Since April 16, 2024, tax practitioners have fielded an unending amount of questions from people wondering what they should do.  Unfortunately, tax practitioners and their clients are “planning in the dark”.  One might think that legislation to change the capital gains inclusion rate should be pretty easy to draft.  But you would be incorrect.  Details matter.

For example, how will capital loss carry-forwards now work?  Will the government enable a one-time election – effective June 25, 2024 – like it did when it repealed the old $100K capital gains deduction (effective February 22, 1994) to effectuate dispositions? Or will it only respect legal dispositions?  How exactly will the triggered gains interact with the new / amended alternative minimum tax?  These types of questions are only scratching the surface.  There are many detailed questions that tax practitioners need to properly advise their clients.

But wait!  Our illustrious Finance Minister announced last week that the legislative package will be released before the House rises for summer recess!  That’s good, isn’t it?  Well, no it isn’t.  If the draft legislation is released on, say June 14, that leave practitioners a whopping 5 business days to absorb the details and try to give proper advice to a whole host of people.  Not good.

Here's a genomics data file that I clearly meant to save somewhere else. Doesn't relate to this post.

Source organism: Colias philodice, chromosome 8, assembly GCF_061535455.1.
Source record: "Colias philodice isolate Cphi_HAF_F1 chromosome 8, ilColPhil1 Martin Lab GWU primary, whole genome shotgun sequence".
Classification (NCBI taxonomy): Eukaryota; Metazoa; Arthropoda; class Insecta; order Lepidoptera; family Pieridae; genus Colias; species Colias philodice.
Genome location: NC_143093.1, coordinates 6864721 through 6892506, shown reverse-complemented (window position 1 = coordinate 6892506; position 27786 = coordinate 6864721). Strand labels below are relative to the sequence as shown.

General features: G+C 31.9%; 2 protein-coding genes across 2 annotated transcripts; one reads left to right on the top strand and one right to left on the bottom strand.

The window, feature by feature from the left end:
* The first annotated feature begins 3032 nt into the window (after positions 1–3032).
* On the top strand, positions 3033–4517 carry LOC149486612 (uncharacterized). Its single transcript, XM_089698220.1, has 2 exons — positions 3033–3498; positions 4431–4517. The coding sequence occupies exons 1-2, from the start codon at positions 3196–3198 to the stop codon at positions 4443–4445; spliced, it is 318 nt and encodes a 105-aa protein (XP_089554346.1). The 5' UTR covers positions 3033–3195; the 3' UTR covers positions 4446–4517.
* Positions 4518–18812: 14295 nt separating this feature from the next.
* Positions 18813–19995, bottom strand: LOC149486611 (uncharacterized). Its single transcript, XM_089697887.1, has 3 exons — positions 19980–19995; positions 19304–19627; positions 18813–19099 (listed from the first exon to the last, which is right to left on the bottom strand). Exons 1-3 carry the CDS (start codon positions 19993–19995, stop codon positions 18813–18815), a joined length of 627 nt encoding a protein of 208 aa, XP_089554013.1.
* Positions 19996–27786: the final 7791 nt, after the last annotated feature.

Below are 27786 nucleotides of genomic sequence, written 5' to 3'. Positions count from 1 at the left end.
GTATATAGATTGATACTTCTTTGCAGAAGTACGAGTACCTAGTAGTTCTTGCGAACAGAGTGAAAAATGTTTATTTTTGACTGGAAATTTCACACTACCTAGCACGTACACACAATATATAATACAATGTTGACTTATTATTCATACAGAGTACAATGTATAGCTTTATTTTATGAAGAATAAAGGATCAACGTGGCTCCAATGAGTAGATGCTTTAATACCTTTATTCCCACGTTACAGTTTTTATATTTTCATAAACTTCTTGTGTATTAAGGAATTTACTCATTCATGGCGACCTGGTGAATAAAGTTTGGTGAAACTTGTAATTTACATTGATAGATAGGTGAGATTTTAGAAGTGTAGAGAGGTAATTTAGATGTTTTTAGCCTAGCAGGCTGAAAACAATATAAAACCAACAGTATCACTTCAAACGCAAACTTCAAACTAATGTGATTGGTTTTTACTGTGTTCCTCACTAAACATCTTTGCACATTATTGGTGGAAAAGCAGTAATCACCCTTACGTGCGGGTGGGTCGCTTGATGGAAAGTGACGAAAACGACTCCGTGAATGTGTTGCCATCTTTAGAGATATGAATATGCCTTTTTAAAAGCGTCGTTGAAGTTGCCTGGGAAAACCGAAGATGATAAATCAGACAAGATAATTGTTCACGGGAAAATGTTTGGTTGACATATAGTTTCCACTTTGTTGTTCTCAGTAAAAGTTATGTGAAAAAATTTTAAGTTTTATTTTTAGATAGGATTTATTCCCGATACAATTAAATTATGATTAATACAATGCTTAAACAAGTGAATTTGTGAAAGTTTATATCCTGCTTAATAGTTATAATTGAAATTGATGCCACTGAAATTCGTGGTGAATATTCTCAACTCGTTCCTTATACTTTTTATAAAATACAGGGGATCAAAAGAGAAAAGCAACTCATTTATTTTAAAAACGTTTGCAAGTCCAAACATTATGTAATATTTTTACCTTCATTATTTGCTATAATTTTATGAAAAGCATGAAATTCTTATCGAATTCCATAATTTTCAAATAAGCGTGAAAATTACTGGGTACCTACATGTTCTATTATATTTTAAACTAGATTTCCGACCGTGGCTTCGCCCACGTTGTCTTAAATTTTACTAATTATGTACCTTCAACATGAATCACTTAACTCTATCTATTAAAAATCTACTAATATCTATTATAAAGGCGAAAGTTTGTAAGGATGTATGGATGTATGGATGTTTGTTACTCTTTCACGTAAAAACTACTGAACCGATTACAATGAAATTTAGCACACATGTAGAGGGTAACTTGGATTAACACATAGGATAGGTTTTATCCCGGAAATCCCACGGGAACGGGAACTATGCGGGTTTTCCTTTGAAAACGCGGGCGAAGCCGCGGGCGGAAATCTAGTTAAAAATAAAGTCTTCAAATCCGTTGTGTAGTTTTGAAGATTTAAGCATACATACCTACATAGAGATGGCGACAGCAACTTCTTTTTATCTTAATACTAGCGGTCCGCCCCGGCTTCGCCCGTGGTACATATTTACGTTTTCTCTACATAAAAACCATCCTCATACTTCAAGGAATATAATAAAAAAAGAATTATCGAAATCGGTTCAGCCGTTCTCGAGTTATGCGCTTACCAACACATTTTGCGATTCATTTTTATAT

On May 1, 2024, The Joint Committee on Taxation of the Canadian Bar Association and CPA Canada (a non-partisan committee whose role is not to advocate but to comment on technical taxation matters…I used to be a co-Chair of this Committee) released a letter to the Department of Finance with many great recommendations on how the new rules should be designed.  Included in its recommendations is for the government to provide an elective disposition (as discussed above) and moving the effective date to January 1, 2025 to enable taxpayers to better prepare.  CPA Canada released a follow-up letter on May 15, 2024 expressing significant concern that the draft legislation has not been released and, again, recommended moving the effective date of the proposal from June 25, 2024 to January 1, 2025.